THE NAMIBIAN government has just shown that it has no intentions of liquidating the very system that resulted in the Fishrot scandal. Rather, it has delivered a resounding slap in the face to citizens who, once again, will have to carry the cost of a scheme that favours and benefits a chosen few.
News reports based on leaked information over the past week quoted fisheries minister Albert Kawana confirming that he had finished allocating fishing rights and quotas - mainly to the same old players, in the same old fashion, that of oiling a patronage system.
The latest media exposés run contrary to pronouncements by president Hage Geingob and Kawana that Cabinet intended cleaning up following the Fishrot scandal.
The Fishrot scheme was deployed mainly in the horse mackerel industry. Kawana retained about a third of the 330 000 metric tonnes quotas for the government to play with, including the so-called "government objectives".
The "government objectives" quota is what disgraced former ministers Bernhard Esau and Sacky Shanghala are accused of using to get kickbacks, perpetrating grand corruption on a scale Namibia has not seen before.
Following his appointment, after Esau and Shanghala resigned and were arrested, Kawana vowed to be transparent.
However, to put it bluntly, Kawana has been dishonest. He has done the opposite of what he said - providing selective information long after making his decisions. The system Esau and Shanghala are accused of creating for personal gain is thriving under Kawana.
Confidénte newspaper quoted Peter Carlson, chairperson of the Midwater Trawlers Association that catches horse mackerel, asking why the government keeps increasing quotas to itself and its entities at the expense of the private sector from whom job creation is expected.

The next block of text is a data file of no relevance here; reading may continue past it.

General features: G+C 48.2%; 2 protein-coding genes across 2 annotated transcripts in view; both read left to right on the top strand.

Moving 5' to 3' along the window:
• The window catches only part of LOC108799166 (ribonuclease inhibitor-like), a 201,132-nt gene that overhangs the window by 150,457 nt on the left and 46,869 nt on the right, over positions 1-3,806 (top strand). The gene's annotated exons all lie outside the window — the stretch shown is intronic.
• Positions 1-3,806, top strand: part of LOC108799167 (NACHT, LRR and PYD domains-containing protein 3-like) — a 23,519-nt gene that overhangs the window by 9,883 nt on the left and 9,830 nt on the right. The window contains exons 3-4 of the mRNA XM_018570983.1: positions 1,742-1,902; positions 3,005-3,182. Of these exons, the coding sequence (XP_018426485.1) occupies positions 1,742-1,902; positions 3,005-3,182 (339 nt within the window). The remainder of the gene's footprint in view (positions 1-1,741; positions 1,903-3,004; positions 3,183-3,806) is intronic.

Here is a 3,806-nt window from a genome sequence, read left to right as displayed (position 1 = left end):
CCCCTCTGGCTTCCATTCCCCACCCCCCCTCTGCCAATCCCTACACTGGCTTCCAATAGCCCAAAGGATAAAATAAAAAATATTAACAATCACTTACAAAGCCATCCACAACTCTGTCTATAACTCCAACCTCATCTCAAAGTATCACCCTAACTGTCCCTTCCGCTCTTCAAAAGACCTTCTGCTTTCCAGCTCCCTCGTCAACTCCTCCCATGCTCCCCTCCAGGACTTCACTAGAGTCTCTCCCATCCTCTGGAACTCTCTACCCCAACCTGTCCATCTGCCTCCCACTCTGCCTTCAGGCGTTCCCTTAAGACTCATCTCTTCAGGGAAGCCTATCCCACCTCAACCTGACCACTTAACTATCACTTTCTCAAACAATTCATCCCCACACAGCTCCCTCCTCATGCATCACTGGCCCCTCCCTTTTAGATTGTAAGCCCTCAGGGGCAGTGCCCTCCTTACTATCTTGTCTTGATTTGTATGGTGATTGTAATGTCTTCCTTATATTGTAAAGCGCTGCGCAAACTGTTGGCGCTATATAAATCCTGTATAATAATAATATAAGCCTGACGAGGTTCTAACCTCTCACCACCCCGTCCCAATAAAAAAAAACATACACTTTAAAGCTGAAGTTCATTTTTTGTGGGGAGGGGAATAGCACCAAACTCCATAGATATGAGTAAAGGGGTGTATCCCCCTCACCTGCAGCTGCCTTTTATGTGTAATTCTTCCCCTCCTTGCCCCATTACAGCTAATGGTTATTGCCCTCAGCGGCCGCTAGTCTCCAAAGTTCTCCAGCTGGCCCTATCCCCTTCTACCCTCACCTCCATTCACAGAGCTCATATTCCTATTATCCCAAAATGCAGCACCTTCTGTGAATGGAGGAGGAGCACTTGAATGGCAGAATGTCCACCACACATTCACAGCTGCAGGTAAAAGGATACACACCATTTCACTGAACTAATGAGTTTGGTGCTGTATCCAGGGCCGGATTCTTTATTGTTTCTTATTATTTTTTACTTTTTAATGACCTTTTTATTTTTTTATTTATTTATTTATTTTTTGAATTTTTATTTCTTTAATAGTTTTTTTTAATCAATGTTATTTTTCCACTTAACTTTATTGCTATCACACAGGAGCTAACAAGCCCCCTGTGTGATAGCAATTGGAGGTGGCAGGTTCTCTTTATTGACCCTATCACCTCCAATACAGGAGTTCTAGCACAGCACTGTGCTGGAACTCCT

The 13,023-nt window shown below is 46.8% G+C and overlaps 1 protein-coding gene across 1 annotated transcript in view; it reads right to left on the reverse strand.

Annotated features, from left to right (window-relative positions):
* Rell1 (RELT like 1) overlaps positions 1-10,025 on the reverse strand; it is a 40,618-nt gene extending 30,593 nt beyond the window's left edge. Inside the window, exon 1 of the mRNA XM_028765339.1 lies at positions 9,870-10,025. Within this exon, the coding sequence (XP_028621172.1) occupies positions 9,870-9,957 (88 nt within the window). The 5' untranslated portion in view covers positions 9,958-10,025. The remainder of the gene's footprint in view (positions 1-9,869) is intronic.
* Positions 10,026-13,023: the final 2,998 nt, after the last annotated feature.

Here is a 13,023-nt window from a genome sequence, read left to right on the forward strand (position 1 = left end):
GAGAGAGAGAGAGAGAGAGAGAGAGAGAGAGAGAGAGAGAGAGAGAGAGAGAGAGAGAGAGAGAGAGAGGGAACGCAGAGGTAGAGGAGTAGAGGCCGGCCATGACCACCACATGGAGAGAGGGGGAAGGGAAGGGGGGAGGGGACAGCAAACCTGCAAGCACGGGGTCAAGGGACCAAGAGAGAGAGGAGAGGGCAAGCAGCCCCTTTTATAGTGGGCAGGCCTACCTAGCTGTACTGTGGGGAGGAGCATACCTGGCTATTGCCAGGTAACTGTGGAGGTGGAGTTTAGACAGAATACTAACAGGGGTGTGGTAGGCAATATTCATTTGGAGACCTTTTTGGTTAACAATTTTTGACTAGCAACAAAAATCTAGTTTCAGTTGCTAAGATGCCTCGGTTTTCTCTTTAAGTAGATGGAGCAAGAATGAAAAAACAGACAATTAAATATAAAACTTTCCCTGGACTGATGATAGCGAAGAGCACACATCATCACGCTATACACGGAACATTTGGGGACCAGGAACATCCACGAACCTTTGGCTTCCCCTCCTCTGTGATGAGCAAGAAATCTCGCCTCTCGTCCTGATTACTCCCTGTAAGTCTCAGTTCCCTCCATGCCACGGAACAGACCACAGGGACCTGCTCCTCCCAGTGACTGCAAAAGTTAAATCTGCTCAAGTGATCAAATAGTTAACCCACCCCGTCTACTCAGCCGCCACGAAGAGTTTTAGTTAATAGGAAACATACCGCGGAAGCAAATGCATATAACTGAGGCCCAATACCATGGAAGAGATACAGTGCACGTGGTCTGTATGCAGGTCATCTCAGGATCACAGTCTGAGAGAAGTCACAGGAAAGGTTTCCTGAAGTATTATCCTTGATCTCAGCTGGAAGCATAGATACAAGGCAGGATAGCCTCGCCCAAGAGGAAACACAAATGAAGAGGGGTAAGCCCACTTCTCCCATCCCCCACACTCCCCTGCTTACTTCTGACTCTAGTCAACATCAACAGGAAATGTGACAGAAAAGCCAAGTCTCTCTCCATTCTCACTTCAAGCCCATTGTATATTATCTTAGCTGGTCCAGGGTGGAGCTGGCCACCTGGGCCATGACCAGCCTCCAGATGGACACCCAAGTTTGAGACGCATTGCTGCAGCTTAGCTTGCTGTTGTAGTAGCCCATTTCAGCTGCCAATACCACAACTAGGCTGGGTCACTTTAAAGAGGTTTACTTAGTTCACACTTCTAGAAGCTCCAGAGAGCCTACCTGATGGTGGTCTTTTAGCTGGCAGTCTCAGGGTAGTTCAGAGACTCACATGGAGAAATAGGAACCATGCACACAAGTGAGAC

The Namibian's report this week that Kawana allocated 80 000 metric tonnes of horse mackerel to Fishcor is even more shocking. Fishcor was the epicentre of the Fishrot corruption scandal.
Esau lost a court case to Namsov because he unlawfully gave Fishcor horse mackerel quotas.
Esau responded to the High Court loss with a contemptible change of the law. Supported by the Swapo majority in parliament, the law gave the fisheries minister unfettered powers over the use of fishing quotas and rights.
Then, Esau and Shanghala starved Namsov of horse mackerel quotas. Namsov collapsed and was sold to Tunacor. In the process, more than 1 000 people lost their jobs.
Tunacor, now the biggest beneficiary of quotas, was recently exposed as harbouring families of presidents and prominent Swapo politicians as shareholders.
Another familiar player favoured by Kawana is Omualu Fishing, owned by Swakopmund lawyer Sacky Kadhila Amoomo, who appeared in an Al Jazeera documentary on an undercover investigation which lifted the lid on how corruption thrived in the fishing industry.
Kawana told The Namibian this week: "The arrangement that I inherited was that Fishcor is allocated a quota and then it allocates quotas to subsidiaries."
He also said: "I know some of these guys are selling their quotas to some of these companies."
Kawana's nonchalant embrace of the tainted system points to the high stakes of vested interests by top Swapo leaders and their cronies.
The government has ignored proposals to ensure that quota fees be redirected to tax coffers to be used in the interest of all Namibians.
President Geingob and his Cabinet must get serious about transparency. Fishing rights and quotas should be publicly advertised for bids; those bids must be published widely and room for objections should be entertained before any allocations are made.
As things stand, only the fisheries minister and the Cabinet decided on why there are only 15 new entrants out of 50 allocated for horse mackerel.
Namibians deserve more than a lazy shrug of the shoulders about the system you inherited, minister Kawana. In doing nothing, you have effectively made a choice.
So much for "government objectives".